With the Super Bowl right around the corner, we've all been hearing a lot about the "economic impact'' of having the Super Bowl in our "back yard,'' i.e. Glendale.
Depending on whose estimates you choose to embrace, the Super Bowl will produce anywhere from $300 million to $400 million in "economic impact.''
That sounds pretty impressive. But pardon me for being selfish: I wonder how that windfall will enhance my circumstances.
I wasn't around the last time the Super Bowl came to the Valley, so I'm not sure how the Super Bowl made life better for folks in these parts back in 1996.
So I asked Bob.
Bob works as a greeter at the Fry's Market Place in Tempe, which is where I do my barista thing at the coffee shop. I figure Bob to be in his late 60s, perhaps early 70s. He's a handsome man, tall and lean, with wavy gray hair, a sparkling smile and a warm personality. I've noticed that many older women make it a point to linger near the entrance where Bob works. Perhaps it is merely a coincidence. I doubt it, though.
Anyway, I asked Bob how much money he made from the Super Bowl in 1996.
He seemed taken back by the question.
"I don't think I even bet on the game,'' he said.
"No,'' I said. "I mean what was the economic impact of the Super Bowl for you?''
"Huh?'' he said.
"Never mind,'' I said.
So, from that bit of anecdotal evidence, I'm thinking the economic impact of the Super Bowl for most of us will be - hold on to your hats - zero.
Sorry to be the bearer of bad news. The apples we sell at Fry's will still be 79 cents per pound (at least until folks like Russell Pearce succeed in driving all the farm workers back across the border). Gas and milk will still run you about $3 per gallon.
Which makes me wonder why folks - OK, mainly the media - blather on incessantly about how the Super Bowl will produce all that "economic impact.''
It's not that I doubt that having the Super Bowl will help line the pockets of some folks in a meaningful way, of course. I'm sure it will be quite the bonanza for some people, just not anybody who runs in my circle.
Fact is, unless you are directly involved in the tourism industry, you're not going to get any benefit at all. And the real windfall won't wind up in the pockets of the folks who are on the ground, selling the trinkets, cleaning the hotel rooms, making the meals, serving up the cocktails, etc. No, the big money will go to the corporate coffers.
One other thing about those projections. They are, most likely, grossly exaggerated. The Business Journal of Houston did an excellent report on that a few years ago prior to the Super Bowl coming to Houston . Go to: http://www.bizjournals.com/houston/stories/2004/01/05/editorial3.html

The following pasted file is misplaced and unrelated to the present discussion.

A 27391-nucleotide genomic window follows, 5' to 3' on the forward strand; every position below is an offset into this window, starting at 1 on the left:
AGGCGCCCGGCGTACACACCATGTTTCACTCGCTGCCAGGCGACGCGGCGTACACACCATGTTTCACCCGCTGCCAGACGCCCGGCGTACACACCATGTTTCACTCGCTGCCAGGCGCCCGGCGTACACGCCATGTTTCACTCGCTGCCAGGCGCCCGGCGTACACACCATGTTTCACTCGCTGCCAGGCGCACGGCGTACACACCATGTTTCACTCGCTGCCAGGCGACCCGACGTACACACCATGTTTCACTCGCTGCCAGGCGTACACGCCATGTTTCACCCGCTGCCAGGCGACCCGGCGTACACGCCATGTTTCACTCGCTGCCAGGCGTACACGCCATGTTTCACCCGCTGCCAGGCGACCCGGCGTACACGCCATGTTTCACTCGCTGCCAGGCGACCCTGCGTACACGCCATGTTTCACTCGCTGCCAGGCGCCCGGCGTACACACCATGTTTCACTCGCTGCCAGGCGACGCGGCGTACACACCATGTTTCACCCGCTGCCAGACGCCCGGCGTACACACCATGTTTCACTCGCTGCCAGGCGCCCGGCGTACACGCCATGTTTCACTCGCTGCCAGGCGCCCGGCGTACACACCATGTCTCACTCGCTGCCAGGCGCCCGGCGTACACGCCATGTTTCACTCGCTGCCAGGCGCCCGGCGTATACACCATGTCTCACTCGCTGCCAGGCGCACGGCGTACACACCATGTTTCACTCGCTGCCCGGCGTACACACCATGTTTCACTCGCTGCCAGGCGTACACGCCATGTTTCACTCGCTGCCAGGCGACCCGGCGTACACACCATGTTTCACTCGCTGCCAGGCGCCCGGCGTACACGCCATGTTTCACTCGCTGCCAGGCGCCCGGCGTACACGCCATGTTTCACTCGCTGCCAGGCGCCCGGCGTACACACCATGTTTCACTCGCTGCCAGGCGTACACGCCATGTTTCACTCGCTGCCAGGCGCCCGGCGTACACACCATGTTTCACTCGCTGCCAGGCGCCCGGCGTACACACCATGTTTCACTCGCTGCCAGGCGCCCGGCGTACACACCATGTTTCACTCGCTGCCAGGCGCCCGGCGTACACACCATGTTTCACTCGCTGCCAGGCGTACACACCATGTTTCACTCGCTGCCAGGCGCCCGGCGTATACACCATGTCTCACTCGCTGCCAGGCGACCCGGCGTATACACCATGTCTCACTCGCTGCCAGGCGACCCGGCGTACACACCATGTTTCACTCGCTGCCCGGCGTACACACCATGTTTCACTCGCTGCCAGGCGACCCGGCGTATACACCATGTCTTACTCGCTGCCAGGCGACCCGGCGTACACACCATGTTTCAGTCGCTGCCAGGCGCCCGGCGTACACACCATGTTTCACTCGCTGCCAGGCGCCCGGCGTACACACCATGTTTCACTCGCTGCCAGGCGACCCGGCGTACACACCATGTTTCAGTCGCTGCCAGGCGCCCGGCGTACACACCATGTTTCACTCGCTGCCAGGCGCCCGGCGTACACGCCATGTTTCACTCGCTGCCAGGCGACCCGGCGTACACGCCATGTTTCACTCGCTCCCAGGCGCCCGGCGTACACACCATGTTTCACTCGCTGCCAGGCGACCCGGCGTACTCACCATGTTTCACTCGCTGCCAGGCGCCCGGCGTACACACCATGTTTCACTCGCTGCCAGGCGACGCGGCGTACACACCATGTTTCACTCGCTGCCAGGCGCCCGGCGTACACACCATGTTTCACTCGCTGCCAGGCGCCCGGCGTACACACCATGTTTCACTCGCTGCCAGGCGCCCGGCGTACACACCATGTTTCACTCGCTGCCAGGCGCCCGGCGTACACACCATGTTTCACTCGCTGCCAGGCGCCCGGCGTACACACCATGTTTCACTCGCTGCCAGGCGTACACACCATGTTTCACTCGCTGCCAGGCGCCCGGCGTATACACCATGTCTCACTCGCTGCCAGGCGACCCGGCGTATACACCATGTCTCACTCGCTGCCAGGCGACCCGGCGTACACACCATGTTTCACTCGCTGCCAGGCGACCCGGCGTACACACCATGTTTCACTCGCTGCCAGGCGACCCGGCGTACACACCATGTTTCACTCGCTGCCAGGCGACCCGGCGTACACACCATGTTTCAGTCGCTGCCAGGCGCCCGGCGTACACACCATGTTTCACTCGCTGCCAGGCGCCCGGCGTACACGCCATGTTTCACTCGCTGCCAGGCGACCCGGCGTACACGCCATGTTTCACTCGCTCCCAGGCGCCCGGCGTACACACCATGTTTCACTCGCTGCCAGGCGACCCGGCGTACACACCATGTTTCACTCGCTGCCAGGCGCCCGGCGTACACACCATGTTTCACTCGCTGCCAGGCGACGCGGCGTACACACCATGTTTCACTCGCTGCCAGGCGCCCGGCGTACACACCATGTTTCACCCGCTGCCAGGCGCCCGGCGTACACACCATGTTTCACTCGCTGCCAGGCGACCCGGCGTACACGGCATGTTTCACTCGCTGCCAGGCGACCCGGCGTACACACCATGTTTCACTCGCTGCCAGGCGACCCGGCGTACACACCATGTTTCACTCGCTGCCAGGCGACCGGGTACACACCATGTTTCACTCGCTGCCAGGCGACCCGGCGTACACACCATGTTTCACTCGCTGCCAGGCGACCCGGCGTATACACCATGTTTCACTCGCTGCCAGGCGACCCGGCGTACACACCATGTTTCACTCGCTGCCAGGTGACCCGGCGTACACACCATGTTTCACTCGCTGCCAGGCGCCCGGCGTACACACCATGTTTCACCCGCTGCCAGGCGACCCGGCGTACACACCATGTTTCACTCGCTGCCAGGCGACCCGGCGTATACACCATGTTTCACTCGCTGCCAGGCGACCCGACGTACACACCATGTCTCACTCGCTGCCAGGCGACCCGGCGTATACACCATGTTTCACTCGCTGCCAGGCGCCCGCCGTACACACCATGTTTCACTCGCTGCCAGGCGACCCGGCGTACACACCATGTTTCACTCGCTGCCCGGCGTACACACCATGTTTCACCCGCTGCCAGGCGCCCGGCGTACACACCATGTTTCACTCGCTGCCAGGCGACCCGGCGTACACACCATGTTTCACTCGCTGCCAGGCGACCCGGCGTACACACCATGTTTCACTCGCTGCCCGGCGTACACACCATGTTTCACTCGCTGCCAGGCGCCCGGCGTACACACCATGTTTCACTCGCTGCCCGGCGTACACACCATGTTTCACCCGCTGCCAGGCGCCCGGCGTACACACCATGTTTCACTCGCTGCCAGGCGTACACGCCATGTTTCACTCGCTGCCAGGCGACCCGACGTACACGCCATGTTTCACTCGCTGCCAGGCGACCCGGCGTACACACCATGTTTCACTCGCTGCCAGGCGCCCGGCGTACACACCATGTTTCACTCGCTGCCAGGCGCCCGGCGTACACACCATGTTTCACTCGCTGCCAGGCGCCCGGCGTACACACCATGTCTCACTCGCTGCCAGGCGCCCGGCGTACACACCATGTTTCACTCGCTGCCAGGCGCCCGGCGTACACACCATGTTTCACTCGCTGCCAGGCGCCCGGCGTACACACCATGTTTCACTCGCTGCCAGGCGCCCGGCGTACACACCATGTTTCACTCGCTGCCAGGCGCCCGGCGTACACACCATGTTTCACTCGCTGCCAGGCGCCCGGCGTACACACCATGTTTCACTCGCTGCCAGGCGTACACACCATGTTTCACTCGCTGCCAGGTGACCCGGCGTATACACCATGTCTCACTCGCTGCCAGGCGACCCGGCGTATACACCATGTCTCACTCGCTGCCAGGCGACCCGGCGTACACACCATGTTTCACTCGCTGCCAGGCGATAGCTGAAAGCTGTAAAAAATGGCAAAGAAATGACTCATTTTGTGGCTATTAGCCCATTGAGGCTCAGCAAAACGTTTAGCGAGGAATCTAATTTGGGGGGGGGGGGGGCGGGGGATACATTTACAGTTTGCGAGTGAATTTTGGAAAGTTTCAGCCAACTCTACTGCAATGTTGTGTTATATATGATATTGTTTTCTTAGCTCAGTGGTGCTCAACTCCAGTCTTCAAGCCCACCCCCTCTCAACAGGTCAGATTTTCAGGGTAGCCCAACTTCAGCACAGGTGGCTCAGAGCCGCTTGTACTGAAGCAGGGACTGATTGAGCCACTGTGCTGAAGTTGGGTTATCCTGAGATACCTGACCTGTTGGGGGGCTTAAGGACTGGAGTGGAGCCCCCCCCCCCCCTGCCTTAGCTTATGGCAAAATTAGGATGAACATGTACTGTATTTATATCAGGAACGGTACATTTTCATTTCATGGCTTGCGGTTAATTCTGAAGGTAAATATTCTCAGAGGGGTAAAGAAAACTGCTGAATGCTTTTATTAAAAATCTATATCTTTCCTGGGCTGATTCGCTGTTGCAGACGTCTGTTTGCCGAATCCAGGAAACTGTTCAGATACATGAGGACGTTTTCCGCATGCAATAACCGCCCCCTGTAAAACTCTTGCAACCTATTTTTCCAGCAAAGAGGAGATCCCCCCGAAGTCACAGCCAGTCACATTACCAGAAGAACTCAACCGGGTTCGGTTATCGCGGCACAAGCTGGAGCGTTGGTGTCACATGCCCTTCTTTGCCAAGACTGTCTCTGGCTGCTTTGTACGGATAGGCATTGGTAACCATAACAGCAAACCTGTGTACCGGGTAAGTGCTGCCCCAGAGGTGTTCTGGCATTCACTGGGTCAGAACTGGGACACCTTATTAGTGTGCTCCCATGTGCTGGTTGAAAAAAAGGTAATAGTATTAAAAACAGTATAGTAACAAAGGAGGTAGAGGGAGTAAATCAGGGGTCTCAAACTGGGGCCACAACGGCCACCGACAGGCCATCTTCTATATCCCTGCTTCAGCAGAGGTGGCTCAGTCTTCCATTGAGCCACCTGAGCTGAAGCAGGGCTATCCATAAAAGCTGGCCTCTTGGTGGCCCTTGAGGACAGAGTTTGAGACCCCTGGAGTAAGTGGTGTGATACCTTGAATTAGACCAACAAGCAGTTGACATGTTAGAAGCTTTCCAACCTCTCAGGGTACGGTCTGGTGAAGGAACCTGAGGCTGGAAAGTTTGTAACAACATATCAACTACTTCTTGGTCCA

So excuse me if I don't get all worked up about that $300 million worth of "economic impact.''
Why, then, do the newspapers and TV stations make such a big deal of that aspect of the Super Bowl?
Part of the reason, I believe, is that pointing out the "economic impact'' allows our civic leaders to justify providing city, county and state services - services funded by taxpayers - to the NFL for free. And rest assured, the NFL demands a lot of freebies in exchange for the privilege of being the host city of a Super Bowl. The media laps up those rationalizations without a second thought.
Another reason why things like "economic impact'' are championed in the media is a dynamic that I've seen play out time and time again during my 25 years in journalism, most of which was spent as a sports writer and sports editor.
Here's how it works:
Every so often, a sports story becomes big enough to warrant front-page coverage. But there is an unspoken bias against sports as news among the top editors at any newspaper. They reason that if, in fact, a sports story is big enough to grace the front page, then there must be something beyond the actual event that is of greater significance. Those editors are determined to see something transcendent about the event - you know, something dignified and important enough to warrant putting it on the front page.
As a sports editor, I always considered that attitude smug, condescending and totally out of touch with the interests of their readers, whose reverence for the front page often falls below the standards of the high-minded editors.
Me? My attitude has always been to put the most interesting stuff on the front page so that the readers will be sure to see it. It seems like simple common sense, I know, but you would be surprised how resistant editors can be to that notion. Maybe that's one of the reasons why the newspaper industry is bleeding these days.
Well, the simple truth of the matter is that on Feb. 3 in Glendale, two teams will play for the NFL title. Barring some sort of disaster, that IS the news. Period. End of story.
But that is NOT what you will see on the front page of the Tribune or Republic on Feb. 4. No, what you will see is some very minute capsulization of the news (a few paragraphs about the game) and some sort of worn-out, tedious, utterly pointless story, accompanied with a photo, along the lines of "fans enjoy Glendale Super Bowl.'' There may even be another story on the front page about all that "economic impact.'' Uggh.
In the meantime, folks like you and me and Bob will simply enjoy the game for what it is.
But we won't see any "economic impact.''